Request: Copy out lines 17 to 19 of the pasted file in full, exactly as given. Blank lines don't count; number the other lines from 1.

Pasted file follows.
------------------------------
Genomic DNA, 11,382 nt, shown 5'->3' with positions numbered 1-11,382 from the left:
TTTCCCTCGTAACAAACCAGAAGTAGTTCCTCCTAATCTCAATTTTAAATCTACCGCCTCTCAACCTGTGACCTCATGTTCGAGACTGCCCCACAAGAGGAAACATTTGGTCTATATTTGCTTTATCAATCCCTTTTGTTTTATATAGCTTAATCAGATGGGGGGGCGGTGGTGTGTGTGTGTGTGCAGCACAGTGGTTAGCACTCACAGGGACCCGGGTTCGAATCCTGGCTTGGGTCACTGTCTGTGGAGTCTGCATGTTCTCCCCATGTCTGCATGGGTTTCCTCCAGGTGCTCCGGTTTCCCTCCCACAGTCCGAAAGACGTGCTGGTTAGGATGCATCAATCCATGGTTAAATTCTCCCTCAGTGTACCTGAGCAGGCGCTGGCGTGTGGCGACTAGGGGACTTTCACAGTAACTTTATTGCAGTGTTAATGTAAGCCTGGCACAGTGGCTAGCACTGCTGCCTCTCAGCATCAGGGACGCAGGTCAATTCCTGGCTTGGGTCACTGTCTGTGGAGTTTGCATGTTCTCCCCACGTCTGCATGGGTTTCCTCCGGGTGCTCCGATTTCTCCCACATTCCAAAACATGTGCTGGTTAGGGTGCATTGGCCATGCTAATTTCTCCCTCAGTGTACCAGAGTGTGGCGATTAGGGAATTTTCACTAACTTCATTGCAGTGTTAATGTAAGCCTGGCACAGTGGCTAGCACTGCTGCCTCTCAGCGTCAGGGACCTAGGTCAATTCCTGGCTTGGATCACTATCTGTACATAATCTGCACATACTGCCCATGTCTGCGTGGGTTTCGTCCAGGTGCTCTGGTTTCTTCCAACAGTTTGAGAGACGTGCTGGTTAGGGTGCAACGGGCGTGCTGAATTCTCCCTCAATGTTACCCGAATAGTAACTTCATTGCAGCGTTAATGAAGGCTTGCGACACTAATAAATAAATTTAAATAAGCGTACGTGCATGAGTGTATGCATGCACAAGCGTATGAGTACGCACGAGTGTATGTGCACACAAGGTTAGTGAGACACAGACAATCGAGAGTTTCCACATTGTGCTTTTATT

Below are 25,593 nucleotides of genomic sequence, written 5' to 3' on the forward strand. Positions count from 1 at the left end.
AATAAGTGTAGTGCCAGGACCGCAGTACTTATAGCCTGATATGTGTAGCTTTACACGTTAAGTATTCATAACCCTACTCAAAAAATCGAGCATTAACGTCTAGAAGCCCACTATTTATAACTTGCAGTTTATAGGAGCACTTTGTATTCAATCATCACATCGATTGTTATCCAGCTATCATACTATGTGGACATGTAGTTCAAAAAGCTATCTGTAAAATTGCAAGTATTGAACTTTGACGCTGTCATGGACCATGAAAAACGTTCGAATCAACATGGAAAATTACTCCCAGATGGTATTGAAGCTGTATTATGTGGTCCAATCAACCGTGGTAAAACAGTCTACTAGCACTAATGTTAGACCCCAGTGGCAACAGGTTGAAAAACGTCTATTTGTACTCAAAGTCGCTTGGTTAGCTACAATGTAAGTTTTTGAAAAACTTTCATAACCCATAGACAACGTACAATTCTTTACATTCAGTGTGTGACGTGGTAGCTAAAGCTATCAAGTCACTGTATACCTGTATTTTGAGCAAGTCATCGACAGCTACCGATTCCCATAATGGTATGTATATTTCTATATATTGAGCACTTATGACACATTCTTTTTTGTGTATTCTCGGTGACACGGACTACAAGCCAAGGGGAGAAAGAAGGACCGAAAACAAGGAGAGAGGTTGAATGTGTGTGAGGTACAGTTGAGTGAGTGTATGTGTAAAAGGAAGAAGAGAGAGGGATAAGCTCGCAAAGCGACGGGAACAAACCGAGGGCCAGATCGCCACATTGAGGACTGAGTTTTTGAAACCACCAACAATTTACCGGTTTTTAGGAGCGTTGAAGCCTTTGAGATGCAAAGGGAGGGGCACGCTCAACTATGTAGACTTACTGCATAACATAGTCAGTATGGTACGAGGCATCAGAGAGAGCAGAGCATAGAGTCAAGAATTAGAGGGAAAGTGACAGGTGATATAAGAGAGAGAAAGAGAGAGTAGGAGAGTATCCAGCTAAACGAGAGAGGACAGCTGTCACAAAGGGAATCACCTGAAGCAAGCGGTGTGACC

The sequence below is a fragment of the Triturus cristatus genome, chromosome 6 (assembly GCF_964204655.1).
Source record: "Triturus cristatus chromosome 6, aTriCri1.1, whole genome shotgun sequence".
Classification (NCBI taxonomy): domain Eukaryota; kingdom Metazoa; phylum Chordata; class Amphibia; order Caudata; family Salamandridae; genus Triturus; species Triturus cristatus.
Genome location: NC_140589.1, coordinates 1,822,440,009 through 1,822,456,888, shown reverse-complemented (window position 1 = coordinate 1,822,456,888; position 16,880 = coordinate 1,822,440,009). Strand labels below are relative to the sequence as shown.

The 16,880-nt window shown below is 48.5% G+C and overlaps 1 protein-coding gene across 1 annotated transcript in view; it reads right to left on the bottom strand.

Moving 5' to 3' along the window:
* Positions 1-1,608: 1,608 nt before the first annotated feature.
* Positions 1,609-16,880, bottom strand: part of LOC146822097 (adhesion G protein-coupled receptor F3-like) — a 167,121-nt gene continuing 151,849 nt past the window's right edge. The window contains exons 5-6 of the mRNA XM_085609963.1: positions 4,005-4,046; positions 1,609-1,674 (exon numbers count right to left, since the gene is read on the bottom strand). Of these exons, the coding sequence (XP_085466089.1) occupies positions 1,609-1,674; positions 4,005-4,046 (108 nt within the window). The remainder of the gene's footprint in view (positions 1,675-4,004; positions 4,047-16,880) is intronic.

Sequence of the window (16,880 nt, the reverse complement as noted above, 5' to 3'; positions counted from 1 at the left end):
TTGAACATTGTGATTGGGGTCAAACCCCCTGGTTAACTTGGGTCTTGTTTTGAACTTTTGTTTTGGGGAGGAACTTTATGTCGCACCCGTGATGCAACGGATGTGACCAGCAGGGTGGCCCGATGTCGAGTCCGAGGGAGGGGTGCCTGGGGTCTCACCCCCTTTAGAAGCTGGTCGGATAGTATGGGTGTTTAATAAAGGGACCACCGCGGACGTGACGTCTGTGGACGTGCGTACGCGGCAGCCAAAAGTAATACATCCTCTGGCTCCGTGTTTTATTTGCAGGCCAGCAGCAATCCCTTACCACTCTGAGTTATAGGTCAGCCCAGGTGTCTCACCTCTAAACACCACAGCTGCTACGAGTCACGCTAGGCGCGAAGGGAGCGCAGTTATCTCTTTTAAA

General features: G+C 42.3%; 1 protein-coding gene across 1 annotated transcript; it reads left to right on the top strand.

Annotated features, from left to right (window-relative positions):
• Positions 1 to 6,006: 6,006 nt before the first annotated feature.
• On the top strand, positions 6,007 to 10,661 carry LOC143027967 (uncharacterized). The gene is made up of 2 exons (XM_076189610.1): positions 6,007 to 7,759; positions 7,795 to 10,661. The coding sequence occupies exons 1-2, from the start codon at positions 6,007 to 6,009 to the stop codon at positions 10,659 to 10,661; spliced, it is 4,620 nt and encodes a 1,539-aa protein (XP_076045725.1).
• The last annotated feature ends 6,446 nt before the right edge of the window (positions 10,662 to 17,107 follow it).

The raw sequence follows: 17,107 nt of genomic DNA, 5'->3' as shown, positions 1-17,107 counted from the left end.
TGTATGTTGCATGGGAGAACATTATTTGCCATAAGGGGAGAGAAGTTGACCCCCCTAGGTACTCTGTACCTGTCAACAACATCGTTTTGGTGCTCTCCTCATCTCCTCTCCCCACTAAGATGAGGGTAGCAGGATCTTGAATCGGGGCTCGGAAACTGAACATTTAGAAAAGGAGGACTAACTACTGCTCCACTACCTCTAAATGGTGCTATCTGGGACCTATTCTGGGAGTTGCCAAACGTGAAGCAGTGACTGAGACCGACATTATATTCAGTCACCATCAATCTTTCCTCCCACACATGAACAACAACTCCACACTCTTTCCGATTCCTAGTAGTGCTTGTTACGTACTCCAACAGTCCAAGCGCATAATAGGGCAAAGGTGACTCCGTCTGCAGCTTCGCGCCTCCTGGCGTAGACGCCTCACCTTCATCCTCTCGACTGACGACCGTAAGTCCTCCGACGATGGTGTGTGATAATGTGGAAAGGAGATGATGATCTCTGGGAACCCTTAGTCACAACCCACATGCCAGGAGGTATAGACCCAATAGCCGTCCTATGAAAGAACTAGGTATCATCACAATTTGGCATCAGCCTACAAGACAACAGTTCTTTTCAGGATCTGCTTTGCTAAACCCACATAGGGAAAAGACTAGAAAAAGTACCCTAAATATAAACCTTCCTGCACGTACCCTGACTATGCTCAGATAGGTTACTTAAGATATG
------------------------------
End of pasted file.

• Positions 1 to 6,006: 6,006 nt before the first annotated feature.
• On the top strand, positions 6,007 to 10,661 carry LOC143027967 (uncharacterized). The gene is made up of 2 exons (XM_076189610.1): positions 6,007 to 7,759; positions 7,795 to 10,661. The coding sequence occupies exons 1-2, from the start codon at positions 6,007 to 6,009 to the stop codon at positions 10,659 to 10,661; spliced, it is 4,620 nt and encodes a 1,539-aa protein (XP_076045725.1).
• The last annotated feature ends 6,446 nt before the right edge of the window (positions 10,662 to 17,107 follow it).